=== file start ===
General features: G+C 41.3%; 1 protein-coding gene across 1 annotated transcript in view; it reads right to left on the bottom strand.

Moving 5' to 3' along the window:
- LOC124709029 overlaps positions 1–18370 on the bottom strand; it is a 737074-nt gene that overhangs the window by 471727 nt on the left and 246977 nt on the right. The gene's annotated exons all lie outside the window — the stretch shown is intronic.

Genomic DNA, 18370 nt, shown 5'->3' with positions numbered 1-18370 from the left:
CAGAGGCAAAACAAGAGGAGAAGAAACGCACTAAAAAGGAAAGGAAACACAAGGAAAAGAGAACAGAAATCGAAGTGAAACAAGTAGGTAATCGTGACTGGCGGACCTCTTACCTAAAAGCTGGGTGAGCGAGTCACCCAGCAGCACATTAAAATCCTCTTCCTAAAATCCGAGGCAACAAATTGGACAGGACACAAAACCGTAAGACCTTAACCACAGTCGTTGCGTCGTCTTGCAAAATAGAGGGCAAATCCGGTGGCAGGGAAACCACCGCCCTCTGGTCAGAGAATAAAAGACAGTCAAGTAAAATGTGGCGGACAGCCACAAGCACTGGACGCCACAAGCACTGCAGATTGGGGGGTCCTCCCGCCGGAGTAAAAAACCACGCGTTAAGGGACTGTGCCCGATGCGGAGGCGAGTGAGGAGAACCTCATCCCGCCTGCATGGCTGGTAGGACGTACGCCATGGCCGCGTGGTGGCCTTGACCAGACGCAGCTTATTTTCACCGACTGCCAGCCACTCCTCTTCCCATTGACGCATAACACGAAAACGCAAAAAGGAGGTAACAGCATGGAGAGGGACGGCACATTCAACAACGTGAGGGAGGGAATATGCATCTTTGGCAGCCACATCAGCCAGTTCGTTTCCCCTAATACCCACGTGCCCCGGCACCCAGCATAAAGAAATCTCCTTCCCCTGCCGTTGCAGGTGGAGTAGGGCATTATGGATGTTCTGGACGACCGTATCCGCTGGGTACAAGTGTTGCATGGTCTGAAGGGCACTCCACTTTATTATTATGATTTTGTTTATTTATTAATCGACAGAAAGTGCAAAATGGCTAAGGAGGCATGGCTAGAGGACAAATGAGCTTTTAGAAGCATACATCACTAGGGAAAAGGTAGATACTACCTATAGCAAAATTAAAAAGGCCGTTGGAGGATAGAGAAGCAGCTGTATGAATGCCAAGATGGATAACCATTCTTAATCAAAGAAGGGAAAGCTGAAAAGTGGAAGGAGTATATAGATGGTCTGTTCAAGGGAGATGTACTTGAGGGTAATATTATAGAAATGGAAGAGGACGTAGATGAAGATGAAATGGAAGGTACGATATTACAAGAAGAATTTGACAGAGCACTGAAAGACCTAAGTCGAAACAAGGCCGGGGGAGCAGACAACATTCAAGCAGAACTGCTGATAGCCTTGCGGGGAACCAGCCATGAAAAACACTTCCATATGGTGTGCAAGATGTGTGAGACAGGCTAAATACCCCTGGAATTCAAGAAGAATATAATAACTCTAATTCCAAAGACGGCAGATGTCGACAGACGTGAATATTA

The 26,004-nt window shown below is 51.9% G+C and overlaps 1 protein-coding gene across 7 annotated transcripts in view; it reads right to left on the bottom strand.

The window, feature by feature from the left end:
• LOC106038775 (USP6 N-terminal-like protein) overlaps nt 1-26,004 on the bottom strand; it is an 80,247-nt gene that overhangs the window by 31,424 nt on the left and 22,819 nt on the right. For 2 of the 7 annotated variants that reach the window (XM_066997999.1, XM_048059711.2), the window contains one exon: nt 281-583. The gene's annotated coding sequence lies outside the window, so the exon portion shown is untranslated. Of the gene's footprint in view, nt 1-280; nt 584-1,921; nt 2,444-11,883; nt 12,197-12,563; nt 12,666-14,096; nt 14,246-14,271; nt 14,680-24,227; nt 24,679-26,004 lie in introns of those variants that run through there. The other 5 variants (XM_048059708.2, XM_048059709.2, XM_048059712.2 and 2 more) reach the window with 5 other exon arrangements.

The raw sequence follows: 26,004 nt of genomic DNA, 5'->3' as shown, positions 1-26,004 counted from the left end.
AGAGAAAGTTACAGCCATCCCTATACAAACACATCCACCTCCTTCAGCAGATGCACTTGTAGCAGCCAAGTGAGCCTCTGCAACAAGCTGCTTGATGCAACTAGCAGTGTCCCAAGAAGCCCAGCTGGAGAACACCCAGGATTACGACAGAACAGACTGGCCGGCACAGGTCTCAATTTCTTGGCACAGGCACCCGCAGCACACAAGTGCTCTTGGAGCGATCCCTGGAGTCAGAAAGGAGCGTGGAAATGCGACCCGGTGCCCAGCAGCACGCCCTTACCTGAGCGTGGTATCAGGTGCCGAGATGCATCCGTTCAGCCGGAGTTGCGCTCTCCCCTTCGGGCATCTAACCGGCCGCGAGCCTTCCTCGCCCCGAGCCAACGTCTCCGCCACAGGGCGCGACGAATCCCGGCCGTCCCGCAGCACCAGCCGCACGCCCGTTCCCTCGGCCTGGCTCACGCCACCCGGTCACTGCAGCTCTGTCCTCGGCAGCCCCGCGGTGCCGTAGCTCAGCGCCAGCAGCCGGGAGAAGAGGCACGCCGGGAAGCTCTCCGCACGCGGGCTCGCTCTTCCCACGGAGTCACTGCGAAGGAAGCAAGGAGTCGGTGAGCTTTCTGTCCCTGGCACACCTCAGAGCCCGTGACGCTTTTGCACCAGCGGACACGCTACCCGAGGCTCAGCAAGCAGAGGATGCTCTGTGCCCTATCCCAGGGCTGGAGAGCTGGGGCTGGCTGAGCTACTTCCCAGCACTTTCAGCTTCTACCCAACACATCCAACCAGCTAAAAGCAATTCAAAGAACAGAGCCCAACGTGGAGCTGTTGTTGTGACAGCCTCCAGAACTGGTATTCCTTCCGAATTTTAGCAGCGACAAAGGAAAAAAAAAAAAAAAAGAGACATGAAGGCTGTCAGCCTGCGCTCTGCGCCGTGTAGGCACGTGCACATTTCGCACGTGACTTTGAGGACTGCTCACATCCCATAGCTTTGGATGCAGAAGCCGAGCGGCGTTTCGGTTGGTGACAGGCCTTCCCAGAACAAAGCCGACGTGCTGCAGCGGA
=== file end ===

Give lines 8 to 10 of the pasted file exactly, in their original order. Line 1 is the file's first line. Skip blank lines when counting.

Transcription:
• LOC106038775 (USP6 N-terminal-like protein) overlaps nt 1-26,004 on the bottom strand; it is an 80,247-nt gene that overhangs the window by 31,424 nt on the left and 22,819 nt on the right. For 2 of the 7 annotated variants that reach the window (XM_066997999.1, XM_048059711.2), the window contains one exon: nt 281-583. The gene's annotated coding sequence lies outside the window, so the exon portion shown is untranslated. Of the gene's footprint in view, nt 1-280; nt 584-1,921; nt 2,444-11,883; nt 12,197-12,563; nt 12,666-14,096; nt 14,246-14,271; nt 14,680-24,227; nt 24,679-26,004 lie in introns of those variants that run through there. The other 5 variants (XM_048059708.2, XM_048059709.2, XM_048059712.2 and 2 more) reach the window with 5 other exon arrangements.

The raw sequence follows: 26,004 nt of genomic DNA, 5'->3' as shown, positions 1-26,004 counted from the left end.
AGAGAAAGTTACAGCCATCCCTATACAAACACATCCACCTCCTTCAGCAGATGCACTTGTAGCAGCCAAGTGAGCCTCTGCAACAAGCTGCTTGATGCAACTAGCAGTGTCCCAAGAAGCCCAGCTGGAGAACACCCAGGATTACGACAGAACAGACTGGCCGGCACAGGTCTCAATTTCTTGGCACAGGCACCCGCAGCACACAAGTGCTCTTGGAGCGATCCCTGGAGTCAGAAAGGAGCGTGGAAATGCGACCCGGTGCCCAGCAGCACGCCCTTACCTGAGCGTGGTATCAGGTGCCGAGATGCATCCGTTCAGCCGGAGTTGCGCTCTCCCCTTCGGGCATCTAACCGGCCGCGAGCCTTCCTCGCCCCGAGCCAACGTCTCCGCCACAGGGCGCGACGAATCCCGGCCGTCCCGCAGCACCAGCCGCACGCCCGTTCCCTCGGCCTGGCTCACGCCACCCGGTCACTGCAGCTCTGTCCTCGGCAGCCCCGCGGTGCCGTAGCTCAGCGCCAGCAGCCGGGAGAAGAGGCACGCCGGGAAGCTCTCCGCACGCGGGCTCGCTCTTCCCACGGAGTCACTGCGAAGGAAGCAAGGAGTCGGTGAGCTTTCTGTCCCTGGCACACCTCAGAGCCCGTGACGCTTTTGCACCAGCGGACACGCTACCCGAGGCTCAGCAAGCAGAGGATGCTCTGTGCCCTATCCCAGGGCTGGAGAGCTGGGGCTGGCTGAGCTACTTCCCAGCACTTTCAGCTTCTACCCAACACATCCAACCAGCTAAAAGCAATTCAAAGAACAGAGCCCAACGTGGAGCTGTTGTTGTGACAGCCTCCAGAACTGGTATTCCTTCCGAATTTTAGCAGCGACAAAGGAAAAAAAAAAAAAAAAGAGACATGAAGGCTGTCAGCCTGCGCTCTGCGCCGTGTAGGCACGTGCACATTTCGCACGTGACTTTGAGGACTGCTCACATCCCATAGCTTTGGATGCAGAAGCCGAGCGGCGTTTCGGTTGGTGACAGGCCTTCCCAGAACAAAGCCGACGTGCTGCAGCGGA